1. Having gotten used to the troubling homelessness of Philadelphia, I immediately noticed that there are not as many (obviously) homeless people here despite an unemployment rate hovering around 27% overall and hitting 61% for youth.
2. However, there are more stray cats and dogs than I can count. They tend to be friendly and it is not uncommon for local people to feed them.
3. People are not referred to as “guys,” as in, “Hey, guys!” Instead, Greeks adopt the genderless noun “paidia” (children). So, when my Greek teacher says “paidia,” it is not said diminutively.
4. Most movies and TV shows, especially the popular ones, are American (some are British), are in English, and are captioned in Greek.
5. Many streets that seem to be sidewalks are also roads for vehicles. Mopeds can fit just about anywhere.
6. Speaking of sidewalks, there is no real designated parking in Athens outside of parking garages, so people park almost anywhere, including and especially half-on the sidewalks. Double parking is not uncommon.
7. Instead of flushing papers down the toilet, you discard them in a garbage can.
8. To get hot water, you must turn a furnace on and wait for the water to heat up. The Greeks are fairly environmentally friendly.
9. Most apartments come with balconies. They are about two feet wide at their narrowest and two and a half at their widest. Balconies are usually loaded with plants overgrowing their pots and growing over the railings.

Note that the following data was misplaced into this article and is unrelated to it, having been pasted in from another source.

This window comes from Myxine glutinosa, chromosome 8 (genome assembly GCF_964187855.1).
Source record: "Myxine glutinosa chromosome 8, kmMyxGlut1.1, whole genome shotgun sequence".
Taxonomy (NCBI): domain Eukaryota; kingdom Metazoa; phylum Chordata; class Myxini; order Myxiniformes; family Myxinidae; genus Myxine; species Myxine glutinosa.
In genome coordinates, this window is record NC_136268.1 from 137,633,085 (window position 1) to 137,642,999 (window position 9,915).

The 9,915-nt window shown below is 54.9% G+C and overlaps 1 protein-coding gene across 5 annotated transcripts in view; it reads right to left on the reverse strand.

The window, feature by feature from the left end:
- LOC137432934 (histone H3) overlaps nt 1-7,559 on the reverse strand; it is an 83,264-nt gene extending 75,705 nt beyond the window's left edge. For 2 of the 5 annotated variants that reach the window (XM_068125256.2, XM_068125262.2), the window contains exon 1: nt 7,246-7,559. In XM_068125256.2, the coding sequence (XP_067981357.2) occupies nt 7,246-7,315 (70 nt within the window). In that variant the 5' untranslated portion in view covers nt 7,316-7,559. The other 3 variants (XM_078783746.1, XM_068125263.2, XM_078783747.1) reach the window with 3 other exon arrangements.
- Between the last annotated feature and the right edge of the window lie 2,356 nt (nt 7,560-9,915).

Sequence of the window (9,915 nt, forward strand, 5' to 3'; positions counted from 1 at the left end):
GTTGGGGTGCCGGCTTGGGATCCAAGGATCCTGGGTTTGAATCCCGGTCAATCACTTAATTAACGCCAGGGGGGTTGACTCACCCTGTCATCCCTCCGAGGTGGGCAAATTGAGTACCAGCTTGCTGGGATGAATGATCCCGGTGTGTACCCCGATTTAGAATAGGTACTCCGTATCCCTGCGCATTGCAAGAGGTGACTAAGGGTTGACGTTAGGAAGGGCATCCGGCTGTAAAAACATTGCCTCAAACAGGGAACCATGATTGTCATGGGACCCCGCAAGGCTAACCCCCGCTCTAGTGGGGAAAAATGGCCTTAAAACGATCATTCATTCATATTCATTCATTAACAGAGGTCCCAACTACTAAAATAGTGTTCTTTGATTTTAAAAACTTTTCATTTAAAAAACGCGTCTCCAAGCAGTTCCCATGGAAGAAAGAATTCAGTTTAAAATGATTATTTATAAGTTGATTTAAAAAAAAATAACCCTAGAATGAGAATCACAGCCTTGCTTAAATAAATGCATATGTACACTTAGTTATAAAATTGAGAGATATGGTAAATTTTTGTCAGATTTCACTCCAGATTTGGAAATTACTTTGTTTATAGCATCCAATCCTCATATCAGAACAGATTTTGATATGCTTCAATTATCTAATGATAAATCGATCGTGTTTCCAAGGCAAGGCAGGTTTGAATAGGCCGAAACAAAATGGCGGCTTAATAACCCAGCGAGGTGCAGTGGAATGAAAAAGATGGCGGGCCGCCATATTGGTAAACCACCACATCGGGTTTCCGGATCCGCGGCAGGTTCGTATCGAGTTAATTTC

10. The metro (subway) station is more beautiful than some museums in America and we can all thank the Olympics of 2004 when Athens hosted it.
11. Staring seems socially acceptable. For example, if you are walking, even alone, down the street, it is acceptable and normal for people sitting outside a cafe to stare at you as you walk by. As it was explained to me by a professor, “So what? It just means that you are the most interesting thing on the street.” I am glad I was told this because the first two days, I was convinced I looked ridiculous.
12. The language really does reflect the culture. Everything happens later; it is like all of Athens is a college town. Tavernas and pubs pick up around 9-10pm and clubs pick up later.
13. There are “kiosks” everywhere and they are open from early morning until around midnight every night. They are little booths that sell newspapers, gum, candy, and drinks, including beer and wine.
14. Water is cheap. A six-pack of 1.5L bottles is 1.75€. That is about 2.4 gallons of water for around $2. Little bottles of water are usually 50 lepta (half a euro) or less (so less than $0.65).
15. Wine is also cheap, especially in 1.5L-sized plastic bottles (1.5 to 3 euro). You can buy wine in glass bottles like in the States but even then, the most expensive I have seen is 20 euro (~$25).
16. Only big chain stores accept credit or debit cards. Greece is largely a cash-based economy and the crisis is only solidifying that.
17. Speaking of stores, they have variable hours of operation. The fundamental tradition behind this is that the family and personal health come before everything else. Hence, periods of every work day are designated for rest and Sundays are family days.
18. Pharmacies are everywhere. Pharmacists can make basic diagnoses and can give simple medication like antibiotics without prescriptions from doctors.
19. Fires are rare in Athens because almost all of the buildings are made of concrete. That being said, the common phrase is that “The buildings are made of concrete, but the walls of paper.” Because the walls are concrete, everything echoes and the result is that I hear more than I would often like.
20. Taxes and tips are usually included in listed prices and the bill.
While this is by no means an exhaustive list, these are just some of my first impressions.
Joshua Bryers (CYA FA ’13) Majored in Classics and Biology at the University of Pennsylvania. Originally posted 10 October 2013